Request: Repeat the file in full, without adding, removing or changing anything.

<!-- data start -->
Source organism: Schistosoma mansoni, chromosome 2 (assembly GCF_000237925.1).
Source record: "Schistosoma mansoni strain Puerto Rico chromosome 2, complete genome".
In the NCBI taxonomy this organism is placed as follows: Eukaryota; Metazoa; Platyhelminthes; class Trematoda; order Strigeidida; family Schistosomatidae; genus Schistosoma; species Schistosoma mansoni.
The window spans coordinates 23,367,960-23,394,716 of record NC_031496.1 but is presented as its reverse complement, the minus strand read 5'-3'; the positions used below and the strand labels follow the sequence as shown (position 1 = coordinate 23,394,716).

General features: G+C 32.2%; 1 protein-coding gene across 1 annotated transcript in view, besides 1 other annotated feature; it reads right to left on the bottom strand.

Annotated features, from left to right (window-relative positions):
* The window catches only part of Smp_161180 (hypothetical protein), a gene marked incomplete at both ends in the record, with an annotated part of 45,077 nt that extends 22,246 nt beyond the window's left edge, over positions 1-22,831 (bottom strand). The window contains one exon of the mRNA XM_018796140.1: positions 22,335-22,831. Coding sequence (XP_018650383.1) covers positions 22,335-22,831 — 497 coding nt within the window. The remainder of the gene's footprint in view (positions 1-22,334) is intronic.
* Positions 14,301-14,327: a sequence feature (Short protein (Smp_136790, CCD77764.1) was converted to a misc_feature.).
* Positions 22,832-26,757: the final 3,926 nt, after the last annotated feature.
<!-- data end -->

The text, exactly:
Source organism: Schistosoma mansoni, chromosome 2 (assembly GCF_000237925.1).
Source record: "Schistosoma mansoni strain Puerto Rico chromosome 2, complete genome".
In the NCBI taxonomy this organism is placed as follows: Eukaryota; Metazoa; Platyhelminthes; class Trematoda; order Strigeidida; family Schistosomatidae; genus Schistosoma; species Schistosoma mansoni.
The window spans coordinates 23,367,960-23,394,716 of record NC_031496.1 but is presented as its reverse complement, the minus strand read 5'-3'; the positions used below and the strand labels follow the sequence as shown (position 1 = coordinate 23,394,716).

General features: G+C 32.2%; 1 protein-coding gene across 1 annotated transcript in view, besides 1 other annotated feature; it reads right to left on the bottom strand.

Annotated features, from left to right (window-relative positions):
* The window catches only part of Smp_161180 (hypothetical protein), a gene marked incomplete at both ends in the record, with an annotated part of 45,077 nt that extends 22,246 nt beyond the window's left edge, over positions 1-22,831 (bottom strand). The window contains one exon of the mRNA XM_018796140.1: positions 22,335-22,831. Coding sequence (XP_018650383.1) covers positions 22,335-22,831 — 497 coding nt within the window. The remainder of the gene's footprint in view (positions 1-22,334) is intronic.
* Positions 14,301-14,327: a sequence feature (Short protein (Smp_136790, CCD77764.1) was converted to a misc_feature.).
* Positions 22,832-26,757: the final 3,926 nt, after the last annotated feature.